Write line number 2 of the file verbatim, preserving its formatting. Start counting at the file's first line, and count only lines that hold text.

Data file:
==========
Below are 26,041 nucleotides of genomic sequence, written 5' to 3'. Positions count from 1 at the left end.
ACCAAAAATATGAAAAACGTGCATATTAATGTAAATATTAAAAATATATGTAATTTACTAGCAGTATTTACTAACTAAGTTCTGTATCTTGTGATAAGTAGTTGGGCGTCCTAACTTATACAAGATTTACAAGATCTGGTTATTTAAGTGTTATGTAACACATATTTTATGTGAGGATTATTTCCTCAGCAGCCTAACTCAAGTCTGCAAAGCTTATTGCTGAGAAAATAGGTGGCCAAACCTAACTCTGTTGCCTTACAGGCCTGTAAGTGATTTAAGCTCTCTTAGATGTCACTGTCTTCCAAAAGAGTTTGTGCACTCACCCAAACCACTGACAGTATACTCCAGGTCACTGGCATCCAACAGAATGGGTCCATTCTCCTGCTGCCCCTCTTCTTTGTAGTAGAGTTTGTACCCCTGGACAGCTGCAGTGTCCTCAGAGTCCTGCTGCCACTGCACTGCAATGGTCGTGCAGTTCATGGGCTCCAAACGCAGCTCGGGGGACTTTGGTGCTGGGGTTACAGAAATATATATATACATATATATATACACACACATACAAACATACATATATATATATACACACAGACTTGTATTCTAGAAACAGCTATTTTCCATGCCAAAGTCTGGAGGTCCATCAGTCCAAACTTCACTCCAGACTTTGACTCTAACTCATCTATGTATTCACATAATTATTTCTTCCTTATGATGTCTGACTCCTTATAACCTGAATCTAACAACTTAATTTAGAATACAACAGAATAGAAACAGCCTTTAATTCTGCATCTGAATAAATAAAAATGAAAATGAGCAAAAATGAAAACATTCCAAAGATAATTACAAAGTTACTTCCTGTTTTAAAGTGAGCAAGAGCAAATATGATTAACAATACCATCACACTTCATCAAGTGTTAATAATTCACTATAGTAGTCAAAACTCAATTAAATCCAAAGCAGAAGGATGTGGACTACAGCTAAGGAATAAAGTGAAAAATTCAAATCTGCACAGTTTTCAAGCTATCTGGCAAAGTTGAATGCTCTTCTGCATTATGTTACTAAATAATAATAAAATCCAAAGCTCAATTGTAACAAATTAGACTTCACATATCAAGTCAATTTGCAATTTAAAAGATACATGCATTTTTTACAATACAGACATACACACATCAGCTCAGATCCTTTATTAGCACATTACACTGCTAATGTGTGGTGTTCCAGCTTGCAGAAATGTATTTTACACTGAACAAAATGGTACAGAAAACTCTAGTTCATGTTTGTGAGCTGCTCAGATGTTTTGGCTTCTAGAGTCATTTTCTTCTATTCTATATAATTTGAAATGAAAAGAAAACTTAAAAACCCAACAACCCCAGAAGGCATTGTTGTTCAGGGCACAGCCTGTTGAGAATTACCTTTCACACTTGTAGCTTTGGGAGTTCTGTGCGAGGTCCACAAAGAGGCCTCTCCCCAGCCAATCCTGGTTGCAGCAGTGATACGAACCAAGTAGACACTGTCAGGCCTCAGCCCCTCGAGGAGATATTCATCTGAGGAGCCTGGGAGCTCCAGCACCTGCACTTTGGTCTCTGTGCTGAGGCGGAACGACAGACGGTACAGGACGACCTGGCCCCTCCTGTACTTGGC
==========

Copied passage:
ACCAAAAATATGAAAAACGTGCATATTAATGTAAATATTAAAAATATATGTAATTTACTAGCAGTATTTACTAACTAAGTTCTGTATCTTGTGATAAGTAGTTGGGCGTCCTAACTTATACAAGATTTACAAGATCTGGTTATTTAAGTGTTATGTAACACATATTTTATGTGAGGATTATTTCCTCAGCAGCCTAACTCAAGTCTGCAAAGCTTATTGCTGAGAAAATAGGTGGCCAAACCTAACTCTGTTGCCTTACAGGCCTGTAAGTGATTTAAGCTCTCTTAGATGTCACTGTCTTCCAAAAGAGTTTGTGCACTCACCCAAACCACTGACAGTATACTCCAGGTCACTGGCATCCAACAGAATGGGTCCATTCTCCTGCTGCCCCTCTTCTTTGTAGTAGAGTTTGTACCCCTGGACAGCTGCAGTGTCCTCAGAGTCCTGCTGCCACTGCACTGCAATGGTCGTGCAGTTCATGGGCTCCAAACGCAGCTCGGGGGACTTTGGTGCTGGGGTTACAGAAATATATATATACATATATATATACACACACATACAAACATACATATATATATATACACACAGACTTGTATTCTAGAAACAGCTATTTTCCATGCCAAAGTCTGGAGGTCCATCAGTCCAAACTTCACTCCAGACTTTGACTCTAACTCATCTATGTATTCACATAATTATTTCTTCCTTATGATGTCTGACTCCTTATAACCTGAATCTAACAACTTAATTTAGAATACAACAGAATAGAAACAGCCTTTAATTCTGCATCTGAATAAATAAAAATGAAAATGAGCAAAAATGAAAACATTCCAAAGATAATTACAAAGTTACTTCCTGTTTTAAAGTGAGCAAGAGCAAATATGATTAACAATACCATCACACTTCATCAAGTGTTAATAATTCACTATAGTAGTCAAAACTCAATTAAATCCAAAGCAGAAGGATGTGGACTACAGCTAAGGAATAAAGTGAAAAATTCAAATCTGCACAGTTTTCAAGCTATCTGGCAAAGTTGAATGCTCTTCTGCATTATGTTACTAAATAATAATAAAATCCAAAGCTCAATTGTAACAAATTAGACTTCACATATCAAGTCAATTTGCAATTTAAAAGATACATGCATTTTTTACAATACAGACATACACACATCAGCTCAGATCCTTTATTAGCACATTACACTGCTAATGTGTGGTGTTCCAGCTTGCAGAAATGTATTTTACACTGAACAAAATGGTACAGAAAACTCTAGTTCATGTTTGTGAGCTGCTCAGATGTTTTGGCTTCTAGAGTCATTTTCTTCTATTCTATATAATTTGAAATGAAAAGAAAACTTAAAAACCCAACAACCCCAGAAGGCATTGTTGTTCAGGGCACAGCCTGTTGAGAATTACCTTTCACACTTGTAGCTTTGGGAGTTCTGTGCGAGGTCCACAAAGAGGCCTCTCCCCAGCCAATCCTGGTTGCAGCAGTGATACGAACCAAGTAGACACTGTCAGGCCTCAGCCCCTCGAGGAGATATTCATCTGAGGAGCCTGGGAGCTCCAGCACCTGCACTTTGGTCTCTGTGCTGAGGCGGAACGACAGACGGTACAGGACGACCTGGCCCCTCCTGTACTTGGC